Bench philosophy: Design of efficient websites

“This Page is under Construction”
by Geoffrey Richards, Guntram Bauer, Human Frontier Science Program, Strasbourg, Labtimes 04/2007



On a lot of websites, including scientific ones, you can see warnings, that the page is not ready. Others are ready, however, they are harder to penetrate than a jungle. Geoffrey Richards and Guntram Bauer from the Human Frontier Science Program report on their experiences with academic websites and give some advice for website design.


Geoffrey Richards is Director of Research Grants at the HSFP.

The way scientific research is done is evolving rapidly and, perhaps not surprisingly, communication is an important element in bringing about the changes. After nearly half a century of increasing specialisation, the last decade has seen the emergence of interdisciplinary research. This requires the building of bridges between different disciplines and, more importantly, between individuals whose initial training has given them very different skills and who may live and work on different continents. In this context meaningful websites are very important sources of information for scientists to present themselves to the scientific community at large, to colleagues who may have an interest in collaborating, or to students who are searching for laboratories they may want to join.

For more than 15 years the Human Frontier Science Program (HFSP) has been making annual awards of both fellowships and grants so as to support interdisciplinary training and collaborations involving scientists from different countries. As such, the HFSP secretariat in Strasbourg is well placed to follow developments in communication at the international level and this article is based on our recent experience with scientists’ websites. Each year the scientific directors of the HFSP consult several thousand websites looking for information on candidates, reviewers and committee members. We have been struck by the significant differences that exist between institutions and countries in the quality and usefulness of websites, which, we suggest, has important consequences on scientists’ potential as global players in this new era of research. In general, users browsing the web have a built-in limit to the time that they are prepared to spend searching for information and most expect to find an answer to their query on the first or second page of the search results. There is little reason to believe that very different rules apply when the problem is finding academics and exploring their websites. If we can find the institution relatively easily, very often the real ordeal starts once we try to locate a scientist within their university or institute website.


Guntram Bauer is responsible for the coordination of the HFSP fellowship programme.

Current state of affairs

In the interests of impartiality we search for expertise throughout the world and have been struck by the major differences between countries in the ease of access and usefulness of institutional websites. In general, we can classify these into three basic types, although within each country there are obviously exceptions:

  • Open, scientist friendly with a high level of interconnectivity. These are the ones that come up immediately with a general search engine. Most of the major institutes in Australia, Canada, the UK, the USA and some of the leading institutes in France and Germany are of this type. Starting from a name on a publication we can assess the person’s expertise in less than five minutes by finding the team website, a CV including important aspects of their training, a list of publications and a description of the person’s current research interests.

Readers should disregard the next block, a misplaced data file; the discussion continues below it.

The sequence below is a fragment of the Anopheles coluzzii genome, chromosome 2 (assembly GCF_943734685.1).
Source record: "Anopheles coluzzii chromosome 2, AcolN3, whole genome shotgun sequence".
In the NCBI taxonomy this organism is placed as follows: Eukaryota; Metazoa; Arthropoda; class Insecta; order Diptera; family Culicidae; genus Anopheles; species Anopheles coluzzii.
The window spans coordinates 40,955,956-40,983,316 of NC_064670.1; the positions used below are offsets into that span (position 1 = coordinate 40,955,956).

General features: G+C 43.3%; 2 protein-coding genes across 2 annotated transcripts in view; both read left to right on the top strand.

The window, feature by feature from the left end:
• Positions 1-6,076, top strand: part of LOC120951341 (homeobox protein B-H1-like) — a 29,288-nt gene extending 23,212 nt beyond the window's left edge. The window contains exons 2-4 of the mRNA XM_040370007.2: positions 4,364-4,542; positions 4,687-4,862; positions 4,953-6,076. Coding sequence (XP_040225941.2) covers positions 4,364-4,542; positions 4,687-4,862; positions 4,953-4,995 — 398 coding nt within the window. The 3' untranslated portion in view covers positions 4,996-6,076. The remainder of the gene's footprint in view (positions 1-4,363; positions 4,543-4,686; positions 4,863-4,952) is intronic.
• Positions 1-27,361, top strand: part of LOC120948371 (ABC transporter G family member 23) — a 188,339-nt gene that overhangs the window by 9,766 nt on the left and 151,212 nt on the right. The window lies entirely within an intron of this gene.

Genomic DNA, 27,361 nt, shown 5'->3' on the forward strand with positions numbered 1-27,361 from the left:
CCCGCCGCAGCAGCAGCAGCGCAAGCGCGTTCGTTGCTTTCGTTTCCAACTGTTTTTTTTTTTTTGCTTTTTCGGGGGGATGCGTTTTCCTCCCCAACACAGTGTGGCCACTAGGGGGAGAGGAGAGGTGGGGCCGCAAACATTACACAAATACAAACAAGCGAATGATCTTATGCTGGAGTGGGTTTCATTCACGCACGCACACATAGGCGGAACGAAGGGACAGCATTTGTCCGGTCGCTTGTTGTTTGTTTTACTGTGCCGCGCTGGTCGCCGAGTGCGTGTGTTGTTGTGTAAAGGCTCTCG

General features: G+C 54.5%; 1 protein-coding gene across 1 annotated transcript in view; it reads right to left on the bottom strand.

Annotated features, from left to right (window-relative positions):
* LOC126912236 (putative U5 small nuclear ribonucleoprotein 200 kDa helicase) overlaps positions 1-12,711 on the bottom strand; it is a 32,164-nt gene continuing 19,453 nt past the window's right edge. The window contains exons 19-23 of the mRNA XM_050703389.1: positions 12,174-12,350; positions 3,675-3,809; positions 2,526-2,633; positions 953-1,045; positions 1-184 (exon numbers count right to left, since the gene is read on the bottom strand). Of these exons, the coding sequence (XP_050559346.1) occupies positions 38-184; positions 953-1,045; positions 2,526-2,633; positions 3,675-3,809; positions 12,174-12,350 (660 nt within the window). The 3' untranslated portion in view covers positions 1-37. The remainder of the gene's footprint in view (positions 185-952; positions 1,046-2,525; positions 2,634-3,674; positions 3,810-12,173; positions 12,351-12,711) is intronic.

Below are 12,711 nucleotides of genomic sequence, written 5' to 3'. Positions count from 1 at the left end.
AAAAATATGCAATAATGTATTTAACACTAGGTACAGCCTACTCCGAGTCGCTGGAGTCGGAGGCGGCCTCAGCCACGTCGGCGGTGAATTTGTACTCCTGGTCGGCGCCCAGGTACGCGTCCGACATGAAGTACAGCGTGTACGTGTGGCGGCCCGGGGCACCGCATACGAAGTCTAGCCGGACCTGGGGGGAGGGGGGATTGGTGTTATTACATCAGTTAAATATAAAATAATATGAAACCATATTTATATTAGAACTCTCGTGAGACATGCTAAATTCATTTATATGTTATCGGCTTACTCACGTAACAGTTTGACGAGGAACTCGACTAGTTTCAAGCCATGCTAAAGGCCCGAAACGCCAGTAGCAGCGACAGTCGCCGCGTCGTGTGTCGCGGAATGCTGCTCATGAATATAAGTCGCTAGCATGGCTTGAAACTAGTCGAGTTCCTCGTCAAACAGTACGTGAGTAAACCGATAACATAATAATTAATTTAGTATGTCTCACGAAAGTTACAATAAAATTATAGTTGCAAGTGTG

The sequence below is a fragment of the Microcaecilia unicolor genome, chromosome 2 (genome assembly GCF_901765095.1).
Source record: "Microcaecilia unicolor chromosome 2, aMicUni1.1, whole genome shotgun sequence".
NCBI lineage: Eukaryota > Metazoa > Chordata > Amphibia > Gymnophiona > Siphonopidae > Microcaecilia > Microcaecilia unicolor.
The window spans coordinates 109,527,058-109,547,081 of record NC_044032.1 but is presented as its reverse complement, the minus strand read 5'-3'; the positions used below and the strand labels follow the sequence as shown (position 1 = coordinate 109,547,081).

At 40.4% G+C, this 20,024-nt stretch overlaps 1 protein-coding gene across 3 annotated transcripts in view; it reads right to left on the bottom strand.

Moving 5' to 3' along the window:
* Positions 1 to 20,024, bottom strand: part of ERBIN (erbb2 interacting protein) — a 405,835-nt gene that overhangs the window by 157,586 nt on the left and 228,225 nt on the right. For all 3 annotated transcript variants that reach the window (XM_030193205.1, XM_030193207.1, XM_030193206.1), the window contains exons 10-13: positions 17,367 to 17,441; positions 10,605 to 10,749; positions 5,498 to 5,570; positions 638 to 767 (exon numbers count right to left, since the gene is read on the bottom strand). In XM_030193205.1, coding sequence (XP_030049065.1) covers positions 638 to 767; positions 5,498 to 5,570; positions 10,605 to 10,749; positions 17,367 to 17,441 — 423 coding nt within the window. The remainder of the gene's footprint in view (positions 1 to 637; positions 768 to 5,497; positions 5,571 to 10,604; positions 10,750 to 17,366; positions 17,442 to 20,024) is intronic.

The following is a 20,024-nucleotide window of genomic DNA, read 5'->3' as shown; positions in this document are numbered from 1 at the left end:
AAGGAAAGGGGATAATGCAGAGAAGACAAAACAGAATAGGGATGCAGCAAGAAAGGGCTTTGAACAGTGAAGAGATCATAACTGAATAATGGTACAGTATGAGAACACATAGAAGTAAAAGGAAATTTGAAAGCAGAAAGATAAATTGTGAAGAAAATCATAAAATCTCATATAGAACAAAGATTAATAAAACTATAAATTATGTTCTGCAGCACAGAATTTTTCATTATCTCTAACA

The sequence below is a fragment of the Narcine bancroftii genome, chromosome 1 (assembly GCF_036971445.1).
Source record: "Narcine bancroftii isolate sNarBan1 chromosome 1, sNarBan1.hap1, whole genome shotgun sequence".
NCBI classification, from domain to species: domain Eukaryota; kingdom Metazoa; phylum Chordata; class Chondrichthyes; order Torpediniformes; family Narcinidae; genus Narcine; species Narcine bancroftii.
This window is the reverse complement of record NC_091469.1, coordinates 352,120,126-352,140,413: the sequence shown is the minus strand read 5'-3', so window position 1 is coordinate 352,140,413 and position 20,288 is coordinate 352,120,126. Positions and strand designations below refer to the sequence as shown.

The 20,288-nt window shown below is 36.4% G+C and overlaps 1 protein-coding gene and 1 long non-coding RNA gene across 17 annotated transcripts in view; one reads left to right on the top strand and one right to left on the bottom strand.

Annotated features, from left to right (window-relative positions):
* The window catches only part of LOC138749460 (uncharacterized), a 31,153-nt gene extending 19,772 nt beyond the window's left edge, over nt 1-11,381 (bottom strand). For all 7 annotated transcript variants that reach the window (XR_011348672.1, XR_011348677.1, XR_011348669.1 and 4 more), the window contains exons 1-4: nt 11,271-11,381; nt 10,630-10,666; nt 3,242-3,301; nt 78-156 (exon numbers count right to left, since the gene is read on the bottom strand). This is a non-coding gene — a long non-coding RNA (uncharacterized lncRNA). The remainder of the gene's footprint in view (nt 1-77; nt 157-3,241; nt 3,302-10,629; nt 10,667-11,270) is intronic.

• Administrative and difficult to penetrate. These websites were conceived by the administration essentially for their own purposes and very often are a simple copy of the old-fashioned university structure onto the web. Mapping the administrative structure onto a web portal is, however, very user-unfriendly. When trying to follow the “Research” link, one may end up in the Technology Transfer Office before finding out what research is being done in the institution. If you don’t know the exact name of the department or of the person for whom you are searching you may need to scan three or four major regroupings, laboratory by laboratory (Biology I, Biology II, Biomedicine etc.). On entering the surname into the front-page search engine you often obtain a list of assistants in the administration who have that same name. This is typical in northern Europe.
  • Inward looking. Again built by the administration, such sites are characterised by the lack of a basic English version. Often one needs to have a high proficiency of the language and intimate knowledge of the country’s research structure to reach the scientists. As we have spent considerable time on websites of Italian, French and German universities, we eventually find colleagues but never fail to be amazed as to the difficulties that we encounter. Scientists in such institutes have access to the web and their colleagues within their organisation but it‘s largely one-way traffic, as they cannot be easily accessed from the outside via the web.


In France, one often needs to know the current number of the specific Research Unit or its title and pass via the central server of a research organisation to reach a web page, which may open with general research themes rather than the names of PIs. Try the local search function and one is back to the administrative assistants (who may be more permanent members of the institute than the scientists). In these systems, there are institutes that post a formal annual (or bi-annual) report rather than a ‘live’ web and these are of limited interest as structures are now evolving more rapidly. In such cases a ‘new’ recruit may not appear on the website until two years after moving to the institute.


Many Japanese sites are similarly impenetrable but major institutes are making an effort to adopt the first ‘open’ model. They also suffer from a statutory requirement to rename or renumber laboratories every few years. Japanese sites often have delightful personal philosophical statements on the opening page, which is one of the more extreme cultural variants we have encountered. While this is clearly important for students seeking a new mentor, for the international visitor it is equally important that there is a button linking to a distinct English language site, which follows a more international structure (see next section).

It will take between twenty and forty-five minutes to assess the expertise of scientists in institutes having the second or third type of structure compared to five minutes in the first type. The problem is compounded in certain countries, notably in Asia, where a restricted number of family names may lead to several homonyms within the same university, or indeed the same department. In this case the problem is on a different level as one finds the scientists but needs more help to be sure that this is really the person that one is looking for – for this it is important that the scientist’s own page is helpful (next section).